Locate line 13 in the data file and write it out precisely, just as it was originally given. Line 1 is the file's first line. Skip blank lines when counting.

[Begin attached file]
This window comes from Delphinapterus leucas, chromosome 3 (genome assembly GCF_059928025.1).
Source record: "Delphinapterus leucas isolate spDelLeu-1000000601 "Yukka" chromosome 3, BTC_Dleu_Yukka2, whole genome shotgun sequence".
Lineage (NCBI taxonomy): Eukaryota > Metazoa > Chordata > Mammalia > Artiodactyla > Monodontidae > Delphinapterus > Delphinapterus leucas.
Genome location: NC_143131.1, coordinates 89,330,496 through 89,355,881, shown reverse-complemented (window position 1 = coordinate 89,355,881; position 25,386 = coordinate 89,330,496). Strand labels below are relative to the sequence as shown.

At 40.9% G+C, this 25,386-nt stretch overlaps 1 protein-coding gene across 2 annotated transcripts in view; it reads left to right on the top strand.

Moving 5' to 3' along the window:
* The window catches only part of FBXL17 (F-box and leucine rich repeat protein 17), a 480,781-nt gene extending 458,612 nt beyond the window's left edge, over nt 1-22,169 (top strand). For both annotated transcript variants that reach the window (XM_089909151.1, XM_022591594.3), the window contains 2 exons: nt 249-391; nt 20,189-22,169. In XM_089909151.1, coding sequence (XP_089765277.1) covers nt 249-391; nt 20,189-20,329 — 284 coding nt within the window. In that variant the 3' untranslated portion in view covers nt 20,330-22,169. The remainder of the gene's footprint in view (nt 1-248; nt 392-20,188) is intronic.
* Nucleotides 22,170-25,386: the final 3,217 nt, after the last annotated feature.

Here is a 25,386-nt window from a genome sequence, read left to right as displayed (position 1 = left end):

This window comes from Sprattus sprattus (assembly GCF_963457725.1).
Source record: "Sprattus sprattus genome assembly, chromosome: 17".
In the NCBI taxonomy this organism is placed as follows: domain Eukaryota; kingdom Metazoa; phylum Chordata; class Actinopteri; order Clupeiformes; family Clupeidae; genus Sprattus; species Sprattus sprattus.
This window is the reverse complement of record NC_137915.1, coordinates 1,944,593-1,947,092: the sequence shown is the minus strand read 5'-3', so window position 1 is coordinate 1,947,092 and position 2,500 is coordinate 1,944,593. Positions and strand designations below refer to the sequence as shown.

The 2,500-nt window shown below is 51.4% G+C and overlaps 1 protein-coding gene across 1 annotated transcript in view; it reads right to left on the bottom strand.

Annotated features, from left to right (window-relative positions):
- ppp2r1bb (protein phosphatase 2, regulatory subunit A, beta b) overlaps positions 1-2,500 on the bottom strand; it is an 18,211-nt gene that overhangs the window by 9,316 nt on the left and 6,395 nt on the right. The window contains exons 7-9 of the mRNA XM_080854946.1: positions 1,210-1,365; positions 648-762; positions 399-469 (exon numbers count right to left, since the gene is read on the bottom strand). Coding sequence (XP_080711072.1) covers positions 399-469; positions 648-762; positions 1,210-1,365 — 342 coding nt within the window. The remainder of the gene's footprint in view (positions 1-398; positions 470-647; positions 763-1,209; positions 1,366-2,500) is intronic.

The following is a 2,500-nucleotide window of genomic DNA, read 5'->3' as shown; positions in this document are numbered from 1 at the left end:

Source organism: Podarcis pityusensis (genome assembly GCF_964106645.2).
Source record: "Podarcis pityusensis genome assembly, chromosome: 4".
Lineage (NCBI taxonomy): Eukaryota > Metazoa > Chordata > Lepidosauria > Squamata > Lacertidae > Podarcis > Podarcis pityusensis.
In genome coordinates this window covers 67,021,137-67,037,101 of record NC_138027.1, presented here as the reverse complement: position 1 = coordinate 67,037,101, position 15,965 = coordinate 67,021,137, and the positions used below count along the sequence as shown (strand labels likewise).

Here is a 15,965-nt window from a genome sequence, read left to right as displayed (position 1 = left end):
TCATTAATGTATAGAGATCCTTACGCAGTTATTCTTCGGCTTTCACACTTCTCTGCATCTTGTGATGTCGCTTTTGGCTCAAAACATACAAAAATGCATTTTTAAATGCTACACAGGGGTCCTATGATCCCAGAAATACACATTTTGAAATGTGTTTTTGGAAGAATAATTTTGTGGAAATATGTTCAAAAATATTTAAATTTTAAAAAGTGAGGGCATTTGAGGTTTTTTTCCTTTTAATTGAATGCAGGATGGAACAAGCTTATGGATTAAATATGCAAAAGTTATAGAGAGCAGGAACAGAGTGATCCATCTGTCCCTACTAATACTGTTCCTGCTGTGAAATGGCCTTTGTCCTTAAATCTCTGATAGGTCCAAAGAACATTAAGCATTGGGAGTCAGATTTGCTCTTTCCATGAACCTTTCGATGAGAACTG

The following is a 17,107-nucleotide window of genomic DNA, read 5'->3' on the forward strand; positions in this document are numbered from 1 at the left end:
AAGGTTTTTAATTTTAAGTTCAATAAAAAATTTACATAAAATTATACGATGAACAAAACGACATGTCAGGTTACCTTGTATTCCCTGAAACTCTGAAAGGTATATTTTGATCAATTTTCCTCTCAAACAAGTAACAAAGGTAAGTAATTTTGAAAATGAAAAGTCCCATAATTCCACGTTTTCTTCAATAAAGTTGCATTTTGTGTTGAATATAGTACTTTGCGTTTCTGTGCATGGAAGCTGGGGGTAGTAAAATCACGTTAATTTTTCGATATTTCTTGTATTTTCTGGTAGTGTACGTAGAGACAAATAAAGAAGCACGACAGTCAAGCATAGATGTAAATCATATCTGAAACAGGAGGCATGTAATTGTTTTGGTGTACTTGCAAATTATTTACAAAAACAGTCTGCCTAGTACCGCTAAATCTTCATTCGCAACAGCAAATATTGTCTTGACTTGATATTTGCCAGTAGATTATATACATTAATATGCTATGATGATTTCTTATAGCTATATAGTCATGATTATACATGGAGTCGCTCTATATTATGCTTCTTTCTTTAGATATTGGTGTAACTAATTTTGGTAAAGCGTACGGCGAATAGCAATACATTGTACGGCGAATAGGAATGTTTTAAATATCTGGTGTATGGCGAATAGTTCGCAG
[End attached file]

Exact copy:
This window is the reverse complement of record NC_137915.1, coordinates 1,944,593-1,947,092: the sequence shown is the minus strand read 5'-3', so window position 1 is coordinate 1,947,092 and position 2,500 is coordinate 1,944,593. Positions and strand designations below refer to the sequence as shown.